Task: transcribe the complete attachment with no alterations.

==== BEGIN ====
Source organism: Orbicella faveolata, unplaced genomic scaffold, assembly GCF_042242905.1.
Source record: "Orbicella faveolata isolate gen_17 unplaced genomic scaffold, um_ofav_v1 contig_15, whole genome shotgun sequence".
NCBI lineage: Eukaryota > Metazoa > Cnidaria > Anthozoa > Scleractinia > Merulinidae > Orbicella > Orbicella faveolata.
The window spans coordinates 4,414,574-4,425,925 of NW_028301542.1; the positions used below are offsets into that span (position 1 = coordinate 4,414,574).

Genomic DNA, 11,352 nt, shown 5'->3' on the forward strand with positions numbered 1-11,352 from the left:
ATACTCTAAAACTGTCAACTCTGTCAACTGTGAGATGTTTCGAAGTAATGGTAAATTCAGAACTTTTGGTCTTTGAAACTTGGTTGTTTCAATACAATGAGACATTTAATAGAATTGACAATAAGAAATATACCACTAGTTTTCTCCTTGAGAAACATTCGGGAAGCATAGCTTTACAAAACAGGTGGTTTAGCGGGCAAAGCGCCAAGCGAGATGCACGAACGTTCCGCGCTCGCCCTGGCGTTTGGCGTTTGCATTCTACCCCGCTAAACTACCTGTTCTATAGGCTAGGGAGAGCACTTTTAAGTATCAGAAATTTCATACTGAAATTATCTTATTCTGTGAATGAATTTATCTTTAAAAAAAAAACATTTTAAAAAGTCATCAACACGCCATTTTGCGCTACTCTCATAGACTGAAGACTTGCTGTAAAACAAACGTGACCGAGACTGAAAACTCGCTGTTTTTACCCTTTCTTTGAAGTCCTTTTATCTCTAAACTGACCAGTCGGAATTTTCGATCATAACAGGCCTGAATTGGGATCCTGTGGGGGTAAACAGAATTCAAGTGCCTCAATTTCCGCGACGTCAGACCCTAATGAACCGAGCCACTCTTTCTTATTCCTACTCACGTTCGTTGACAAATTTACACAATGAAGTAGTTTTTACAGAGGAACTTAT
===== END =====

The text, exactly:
Source organism: Orbicella faveolata, unplaced genomic scaffold, assembly GCF_042242905.1.
Source record: "Orbicella faveolata isolate gen_17 unplaced genomic scaffold, um_ofav_v1 contig_15, whole genome shotgun sequence".
NCBI lineage: Eukaryota > Metazoa > Cnidaria > Anthozoa > Scleractinia > Merulinidae > Orbicella > Orbicella faveolata.
The window spans coordinates 4,414,574-4,425,925 of NW_028301542.1; the positions used below are offsets into that span (position 1 = coordinate 4,414,574).

Genomic DNA, 11,352 nt, shown 5'->3' on the forward strand with positions numbered 1-11,352 from the left:
ATACTCTAAAACTGTCAACTCTGTCAACTGTGAGATGTTTCGAAGTAATGGTAAATTCAGAACTTTTGGTCTTTGAAACTTGGTTGTTTCAATACAATGAGACATTTAATAGAATTGACAATAAGAAATATACCACTAGTTTTCTCCTTGAGAAACATTCGGGAAGCATAGCTTTACAAAACAGGTGGTTTAGCGGGCAAAGCGCCAAGCGAGATGCACGAACGTTCCGCGCTCGCCCTGGCGTTTGGCGTTTGCATTCTACCCCGCTAAACTACCTGTTCTATAGGCTAGGGAGAGCACTTTTAAGTATCAGAAATTTCATACTGAAATTATCTTATTCTGTGAATGAATTTATCTTTAAAAAAAAAACATTTTAAAAAGTCATCAACACGCCATTTTGCGCTACTCTCATAGACTGAAGACTTGCTGTAAAACAAACGTGACCGAGACTGAAAACTCGCTGTTTTTACCCTTTCTTTGAAGTCCTTTTATCTCTAAACTGACCAGTCGGAATTTTCGATCATAACAGGCCTGAATTGGGATCCTGTGGGGGTAAACAGAATTCAAGTGCCTCAATTTCCGCGACGTCAGACCCTAATGAACCGAGCCACTCTTTCTTATTCCTACTCACGTTCGTTGACAAATTTACACAATGAAGTAGTTTTTACAGAGGAACTTAT